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Sony confirms Xperia pullout in a number of countries

They plan to make their mobile business profitable soon

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Sony Xperia 1 | GadgetMatch

It’s no secret that Sony‘s mobile business is not doing well. We have already learned that the Japanese company will cut 50 percent or around 2,000 employees of its smartphone workforce next year. Local insiders have shared info about store shutdowns in certain countries, but Sony has yet to confirm where Xperia phones will be sold.

Thankfully, information about Sony’s plan forward has been shared online. In hopes to keep its mobile division profitable, it was already merged with the TV, audio, and camera divisions. However, the question remains: Where can you get Xperia phones now?


If you live in the region of Europe, Japan, Taiwan, or Hong Kong, you’ll still be able to get hold of a Sony phone through your local retailers or telco. As part of the new strategy, Xperia will pull out in other markets including the rest of Asia, Australia, Canada, South America, Africa, and the Middle East.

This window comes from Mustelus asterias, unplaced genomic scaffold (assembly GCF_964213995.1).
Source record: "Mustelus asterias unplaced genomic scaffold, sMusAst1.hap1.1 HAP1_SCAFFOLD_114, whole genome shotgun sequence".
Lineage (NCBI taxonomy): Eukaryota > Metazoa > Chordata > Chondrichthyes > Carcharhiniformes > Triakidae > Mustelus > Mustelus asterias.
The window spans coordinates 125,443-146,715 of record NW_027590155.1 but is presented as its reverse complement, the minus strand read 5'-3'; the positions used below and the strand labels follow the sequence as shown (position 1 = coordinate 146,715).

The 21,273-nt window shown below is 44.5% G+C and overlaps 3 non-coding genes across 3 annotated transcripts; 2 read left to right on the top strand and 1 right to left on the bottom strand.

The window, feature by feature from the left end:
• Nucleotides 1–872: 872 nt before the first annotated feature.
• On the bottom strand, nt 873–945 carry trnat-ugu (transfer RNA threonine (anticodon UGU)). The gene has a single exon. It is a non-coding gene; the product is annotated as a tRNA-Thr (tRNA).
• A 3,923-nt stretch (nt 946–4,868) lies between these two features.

Image source: XperiaBlog.net

Sony’s main goal is to have their smartphone business profitable starting in 2020. So far, they have two new smartphones this year: The Xperia 1 and Xperia 10. Both already reflects the mobile division’s integration to other departments with their visual- and audio-centric features such as the movie-friendly 21:9 aspect ratio, BRAVIA mobile display tech, Dolby Atmos audio, and Alpha-branded video cameras.

SEE ALSO: Here’s an early look at the Sony PS5’s raw performance

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Xiaomi Mi A3: Price and availability in the Philippines

It still comes in an affordable price

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Remember when Xiaomi announced the Mi A3 in India days ago? Good news for everyone as the Mi A3 will also be in the Philippines.